Tag: gear

Buying Your First Skydiving Gear? What to Know

If you know someone who has ever bought a rig, you will know that it is a very personalized process. What one person considers to be right may not work well for another individual.

The first thing you need to keep in mind is that you need to seek maximum advice from coaches and instructors at the Drop Zone before completing the purchase.

While the Internet is full of credible information, only a person who has been witness to your jump and has engaged you in a discussion will be able to advise you on the right choice.

Why the right gear is necessaryIf you are still not sure of the right questions to ask, approach your drop zone’s Chief Instructor for further assistance.

Taking the decision to buy

It is said that you should ideally invest in skydiving gear for yourself only after being certain that you wish to pursue skydiving as a regular hobby.

If your plan is to continue doing so only sporadically – say no more than twice a year – then the investment may not be worth it from an economic perspective. Find more on SkydivingDZs best places to get skydiving gear for detailed availability and requirement in the region.

However, if you are planning on doing so every month or so, then it will be worthwhile to purchase your own diving gear.

When you buy your own equipment, it helps you save money each time you go for the drop and allows you to familiarize yourself time and time again with the same piece of equipment.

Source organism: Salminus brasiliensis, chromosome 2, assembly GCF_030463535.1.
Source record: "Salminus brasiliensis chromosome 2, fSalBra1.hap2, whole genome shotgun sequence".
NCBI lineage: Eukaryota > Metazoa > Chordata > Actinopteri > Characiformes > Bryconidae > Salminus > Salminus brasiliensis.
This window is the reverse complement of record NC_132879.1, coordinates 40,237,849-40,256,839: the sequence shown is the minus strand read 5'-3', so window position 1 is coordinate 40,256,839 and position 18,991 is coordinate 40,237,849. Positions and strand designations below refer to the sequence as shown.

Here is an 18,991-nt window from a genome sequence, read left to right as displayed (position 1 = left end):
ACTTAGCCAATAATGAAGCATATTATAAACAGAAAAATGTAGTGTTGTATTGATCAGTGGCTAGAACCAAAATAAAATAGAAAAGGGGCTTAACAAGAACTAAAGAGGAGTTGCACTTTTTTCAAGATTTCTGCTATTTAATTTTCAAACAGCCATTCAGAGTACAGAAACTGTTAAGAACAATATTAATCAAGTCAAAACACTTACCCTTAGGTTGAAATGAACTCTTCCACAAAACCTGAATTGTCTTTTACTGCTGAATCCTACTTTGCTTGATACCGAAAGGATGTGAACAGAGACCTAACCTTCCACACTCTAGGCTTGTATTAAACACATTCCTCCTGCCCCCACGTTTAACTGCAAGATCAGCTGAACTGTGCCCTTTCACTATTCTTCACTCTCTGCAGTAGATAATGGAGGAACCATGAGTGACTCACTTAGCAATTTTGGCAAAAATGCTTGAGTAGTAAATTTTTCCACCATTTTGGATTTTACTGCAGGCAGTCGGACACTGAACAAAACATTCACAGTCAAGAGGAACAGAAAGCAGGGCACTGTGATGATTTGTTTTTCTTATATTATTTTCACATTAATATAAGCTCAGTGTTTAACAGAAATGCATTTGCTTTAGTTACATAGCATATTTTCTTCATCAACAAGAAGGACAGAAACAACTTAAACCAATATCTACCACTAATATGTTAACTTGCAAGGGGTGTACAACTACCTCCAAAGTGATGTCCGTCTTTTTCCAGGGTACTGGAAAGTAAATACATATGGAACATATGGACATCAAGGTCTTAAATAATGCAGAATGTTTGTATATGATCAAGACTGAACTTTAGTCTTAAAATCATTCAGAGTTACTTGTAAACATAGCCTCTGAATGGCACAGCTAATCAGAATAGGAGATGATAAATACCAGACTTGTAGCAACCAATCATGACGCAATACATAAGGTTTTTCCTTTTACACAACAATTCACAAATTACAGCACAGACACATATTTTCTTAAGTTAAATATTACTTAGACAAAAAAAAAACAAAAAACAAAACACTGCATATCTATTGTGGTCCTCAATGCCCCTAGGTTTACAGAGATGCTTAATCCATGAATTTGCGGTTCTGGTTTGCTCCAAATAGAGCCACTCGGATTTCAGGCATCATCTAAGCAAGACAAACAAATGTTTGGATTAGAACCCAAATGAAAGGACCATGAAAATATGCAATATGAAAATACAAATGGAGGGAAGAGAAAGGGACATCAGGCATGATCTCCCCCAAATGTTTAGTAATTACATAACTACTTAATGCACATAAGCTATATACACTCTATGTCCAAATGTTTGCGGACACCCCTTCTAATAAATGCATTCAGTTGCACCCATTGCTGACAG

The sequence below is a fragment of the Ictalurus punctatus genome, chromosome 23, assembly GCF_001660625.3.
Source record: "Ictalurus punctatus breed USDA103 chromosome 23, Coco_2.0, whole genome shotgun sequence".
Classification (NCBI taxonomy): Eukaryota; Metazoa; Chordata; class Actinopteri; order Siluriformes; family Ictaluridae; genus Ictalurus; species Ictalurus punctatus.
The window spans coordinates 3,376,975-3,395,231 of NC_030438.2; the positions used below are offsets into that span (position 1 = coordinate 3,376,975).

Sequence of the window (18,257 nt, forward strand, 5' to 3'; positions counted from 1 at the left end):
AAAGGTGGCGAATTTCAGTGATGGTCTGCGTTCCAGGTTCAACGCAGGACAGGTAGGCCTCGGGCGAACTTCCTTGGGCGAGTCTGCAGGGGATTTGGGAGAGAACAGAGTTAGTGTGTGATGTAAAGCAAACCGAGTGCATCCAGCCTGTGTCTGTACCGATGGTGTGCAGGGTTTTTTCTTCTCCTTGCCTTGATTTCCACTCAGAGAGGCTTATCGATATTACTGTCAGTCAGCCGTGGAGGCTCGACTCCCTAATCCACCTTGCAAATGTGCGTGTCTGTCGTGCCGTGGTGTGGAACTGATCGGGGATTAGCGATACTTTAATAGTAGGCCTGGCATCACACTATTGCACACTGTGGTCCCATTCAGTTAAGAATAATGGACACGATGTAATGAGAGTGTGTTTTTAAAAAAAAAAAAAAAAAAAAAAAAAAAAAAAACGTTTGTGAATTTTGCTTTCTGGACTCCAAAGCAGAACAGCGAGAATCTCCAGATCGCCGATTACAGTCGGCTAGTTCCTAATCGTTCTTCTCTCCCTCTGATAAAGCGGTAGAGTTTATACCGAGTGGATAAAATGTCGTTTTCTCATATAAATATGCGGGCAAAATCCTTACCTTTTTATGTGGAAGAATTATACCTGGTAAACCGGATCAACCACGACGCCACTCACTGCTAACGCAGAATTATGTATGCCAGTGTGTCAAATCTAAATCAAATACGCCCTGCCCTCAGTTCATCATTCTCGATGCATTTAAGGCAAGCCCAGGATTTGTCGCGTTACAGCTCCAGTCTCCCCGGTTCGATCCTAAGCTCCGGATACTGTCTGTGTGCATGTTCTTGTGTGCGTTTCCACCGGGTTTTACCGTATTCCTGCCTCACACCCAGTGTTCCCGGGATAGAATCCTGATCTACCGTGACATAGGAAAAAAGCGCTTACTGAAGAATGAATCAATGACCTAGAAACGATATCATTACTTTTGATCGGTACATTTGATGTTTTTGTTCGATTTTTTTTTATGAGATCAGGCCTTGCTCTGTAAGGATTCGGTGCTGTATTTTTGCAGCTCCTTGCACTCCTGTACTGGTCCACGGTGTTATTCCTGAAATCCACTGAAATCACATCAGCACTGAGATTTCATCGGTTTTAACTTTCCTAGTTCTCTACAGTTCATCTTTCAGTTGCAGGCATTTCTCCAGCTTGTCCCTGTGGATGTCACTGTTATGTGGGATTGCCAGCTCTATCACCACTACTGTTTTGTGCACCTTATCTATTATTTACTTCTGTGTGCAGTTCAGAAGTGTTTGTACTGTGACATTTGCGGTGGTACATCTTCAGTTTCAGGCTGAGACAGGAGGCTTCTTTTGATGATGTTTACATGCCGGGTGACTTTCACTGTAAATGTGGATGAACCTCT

This is the single most important thing that can help you improve your overall technique while making you more comfortable when in the air than when on the ground.

One drawback of having rented gear is that you need to adjust yourself to a new set of equipment every time and that could be a hassle for some.

Components to be bought

Anyone who has taken skydiving training will know that there are four components to a parachute system, also known as a rig:

  • Container system or harness
  • Main canopy
  • Reserve canopy
  • AAD

Every part has several options to work with, and you can mix-and-match components from different manufacturers. They usually have a good level of compatibility with common AADs being accommodated in the standard container systems.

  • Container

Buying a container revolves predominantly around three criteria:

  • Features
  • Canopy or container size
  • Harness size

The containers are usually made as per the measures of the original purchaser, so you need to buy something that was built for a person who is similar in size to you.

The original specifications could have different measurements to it, but if you are buying from the second-hand market, you will usually find them listed as per weight and height.

These parameters usually prove to be good enough for determining the sizing. However, it is always advisable that you try on the container if possible.